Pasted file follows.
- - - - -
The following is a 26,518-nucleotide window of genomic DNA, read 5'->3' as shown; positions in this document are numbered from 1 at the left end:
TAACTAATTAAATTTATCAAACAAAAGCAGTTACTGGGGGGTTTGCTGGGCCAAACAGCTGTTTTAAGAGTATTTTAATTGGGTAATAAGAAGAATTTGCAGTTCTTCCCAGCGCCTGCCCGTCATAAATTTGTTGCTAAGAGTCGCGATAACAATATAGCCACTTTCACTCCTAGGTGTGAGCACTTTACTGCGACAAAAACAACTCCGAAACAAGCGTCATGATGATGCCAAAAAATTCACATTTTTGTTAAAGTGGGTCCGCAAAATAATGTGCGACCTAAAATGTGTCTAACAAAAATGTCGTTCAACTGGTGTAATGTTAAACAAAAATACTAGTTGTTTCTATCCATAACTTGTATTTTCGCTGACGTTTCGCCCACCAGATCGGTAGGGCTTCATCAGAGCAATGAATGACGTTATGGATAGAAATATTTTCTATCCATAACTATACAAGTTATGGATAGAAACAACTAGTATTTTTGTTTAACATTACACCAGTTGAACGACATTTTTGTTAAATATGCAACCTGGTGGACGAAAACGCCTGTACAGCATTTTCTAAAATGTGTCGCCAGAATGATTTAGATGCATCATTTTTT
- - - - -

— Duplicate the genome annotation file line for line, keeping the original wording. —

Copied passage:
The following is a 26,518-nucleotide window of genomic DNA, read 5'->3' as shown; positions in this document are numbered from 1 at the left end:
TAACTAATTAAATTTATCAAACAAAAGCAGTTACTGGGGGGTTTGCTGGGCCAAACAGCTGTTTTAAGAGTATTTTAATTGGGTAATAAGAAGAATTTGCAGTTCTTCCCAGCGCCTGCCCGTCATAAATTTGTTGCTAAGAGTCGCGATAACAATATAGCCACTTTCACTCCTAGGTGTGAGCACTTTACTGCGACAAAAACAACTCCGAAACAAGCGTCATGATGATGCCAAAAAATTCACATTTTTGTTAAAGTGGGTCCGCAAAATAATGTGCGACCTAAAATGTGTCTAACAAAAATGTCGTTCAACTGGTGTAATGTTAAACAAAAATACTAGTTGTTTCTATCCATAACTTGTATTTTCGCTGACGTTTCGCCCACCAGATCGGTAGGGCTTCATCAGAGCAATGAATGACGTTATGGATAGAAATATTTTCTATCCATAACTATACAAGTTATGGATAGAAACAACTAGTATTTTTGTTTAACATTACACCAGTTGAACGACATTTTTGTTAAATATGCAACCTGGTGGACGAAAACGCCTGTACAGCATTTTCTAAAATGTGTCGCCAGAATGATTTAGATGCATCATTTTTT